The injury was a pan facial injury not a fractured cheek bone – and the repair had been completely destroyed in the fall. The patient could have been killed. The hospital notes related to the fall have gone “missing”.

    With reference to my method of treatment I would emphasise that a surgeon can only carry out a procedure for which there is informed consent. In this case the patient was clearly not fit for major surgery; the object of the exercise was to restore the occlusion and revise the midface at a later date when the patient was fit. The premaxilla had been lost and there was no way that Rowe’s disimpaction forceps could be used (the standard way to move the maxilla). Manual reduction was the only option in view of the wishes of the family and for patient safety. The potential for blindness is always present no matter what treatment is employed and is of very low risk. All surgeons understand this.

    The GMC has refused my repeated requests to investigate the fall and the GMC Council has refused my request for an investigation into the probity of the GMC.

    I reported the matter to the Chief Constable for Suffolk requesting an investigation. The matter has also been referred to the Health Secretary and to Mr Ed Milliband, leader of the opposition, who just happens to be my Member of Parliament and there is a General Election in progress.

    What is really interesting in this case is that the General Medical Council referred this case to the General Dental Council which found in my favour.

    My last letter to the Chief Constable reads as follows:

    To the Chief Constable for Suffolk

    Dear Sir,

    The issue here is that this information of the GDC Ruling exonerating me was known by the GMC prior to their hearing and the Times newspaper article does not really make this clear.

    The GDC Ruling predates the MPTS hearing and was sent to the GMC but not acknowledged by the GMC. Furthermore, it was concealed by the GMC in the MPTS hearing.

    It is my case that this is a key piece of evidence, and the GMC has a duty of care not to withhold evidence in the Public Interest.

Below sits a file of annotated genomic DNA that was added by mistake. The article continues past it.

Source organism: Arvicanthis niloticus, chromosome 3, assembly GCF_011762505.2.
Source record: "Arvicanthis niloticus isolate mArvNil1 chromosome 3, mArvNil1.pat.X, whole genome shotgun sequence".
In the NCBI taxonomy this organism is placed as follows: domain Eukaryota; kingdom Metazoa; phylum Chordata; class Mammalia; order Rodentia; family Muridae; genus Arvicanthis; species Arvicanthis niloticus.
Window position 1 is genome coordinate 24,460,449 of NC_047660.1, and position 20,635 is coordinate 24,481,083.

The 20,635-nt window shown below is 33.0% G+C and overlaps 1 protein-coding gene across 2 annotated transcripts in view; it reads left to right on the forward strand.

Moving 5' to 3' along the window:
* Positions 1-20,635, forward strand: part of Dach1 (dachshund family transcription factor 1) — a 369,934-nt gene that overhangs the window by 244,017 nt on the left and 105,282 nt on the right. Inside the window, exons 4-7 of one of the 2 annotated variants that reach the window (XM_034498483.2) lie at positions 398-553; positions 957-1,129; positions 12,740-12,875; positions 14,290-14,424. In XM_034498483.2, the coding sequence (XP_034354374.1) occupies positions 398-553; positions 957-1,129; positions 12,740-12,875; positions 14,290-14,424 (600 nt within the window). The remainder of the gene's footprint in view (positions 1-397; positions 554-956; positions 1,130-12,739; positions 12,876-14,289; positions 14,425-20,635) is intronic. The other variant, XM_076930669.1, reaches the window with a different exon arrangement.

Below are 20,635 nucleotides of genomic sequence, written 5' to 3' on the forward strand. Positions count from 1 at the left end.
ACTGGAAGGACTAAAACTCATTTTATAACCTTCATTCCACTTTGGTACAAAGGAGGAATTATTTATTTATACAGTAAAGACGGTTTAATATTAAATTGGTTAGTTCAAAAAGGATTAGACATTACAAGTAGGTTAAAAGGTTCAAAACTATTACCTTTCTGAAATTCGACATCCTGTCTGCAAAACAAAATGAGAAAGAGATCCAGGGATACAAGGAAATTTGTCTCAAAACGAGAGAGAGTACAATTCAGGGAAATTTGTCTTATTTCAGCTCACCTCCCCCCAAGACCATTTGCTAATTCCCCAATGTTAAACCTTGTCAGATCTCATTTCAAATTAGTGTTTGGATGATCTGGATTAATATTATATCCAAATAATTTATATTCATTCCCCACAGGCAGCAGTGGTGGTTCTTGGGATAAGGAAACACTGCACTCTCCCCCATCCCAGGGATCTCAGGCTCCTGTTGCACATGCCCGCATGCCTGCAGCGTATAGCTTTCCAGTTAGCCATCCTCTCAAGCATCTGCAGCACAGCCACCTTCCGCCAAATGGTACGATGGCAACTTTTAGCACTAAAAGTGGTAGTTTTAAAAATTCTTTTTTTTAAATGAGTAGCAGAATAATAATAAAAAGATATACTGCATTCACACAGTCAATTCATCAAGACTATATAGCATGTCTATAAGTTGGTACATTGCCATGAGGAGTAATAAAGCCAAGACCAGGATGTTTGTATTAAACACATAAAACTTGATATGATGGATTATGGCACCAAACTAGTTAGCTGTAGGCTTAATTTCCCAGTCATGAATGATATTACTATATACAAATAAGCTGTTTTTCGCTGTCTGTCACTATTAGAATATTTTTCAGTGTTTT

The probity of the GMC is therefore in serious doubt.

    This strongly supports my allegations that the GMC is underpinning the targeting of clinicians who attract attention to patient safety issues and blow the whistle – despite their repeated denials. There can be no effective bullying unless it is underpinned by the regulator. Otherwise such bullying has no teeth.

    This can only mean that the GMC is not fit for purpose and I am alleging that this withheld evidence supports the allegation of the GMC being involved in a cover up.

    Patients remain at serious risk in the United Kingdom with current standards of GMC regulation; the GMC continues to refuse to investigate my allegations related to my patient’s safety and I am alleging that the GMC is clearly involved in a conspiracy to pervert the course of justice in withholding the evidence of the GDC Ruling.

    This situation appears to be historic; it confirms a dysfunctional regulatory system which needs to be addressed without delay before more patients are injured – or worse.


    So your bloggers are correct. There is a bigger story here.

    I would like to ask a question.

    In the United Kingdom we have a system where the GMC (and GDC) prosecute litigation cases against doctors. The GMC also sits in judgment in the Case and the GMC also acts as executioner in passing Rulings. It seems to me that this implies some prejudice in the hearings and is potentially in breach of the principles of Natural Justice in which the judge should be neutral. I would think that mirrored procedures exist in the United States?

    So if the GMC is involved in underpinning institutional bullying which is admitted by government ministers could one theoretically overturn every GMC ruling that has ever been made?

    Thank you for the opportunity to participate in this debate.

    If you know a good lawyer please ask them to make contact !

    Professor Ninian Peckitt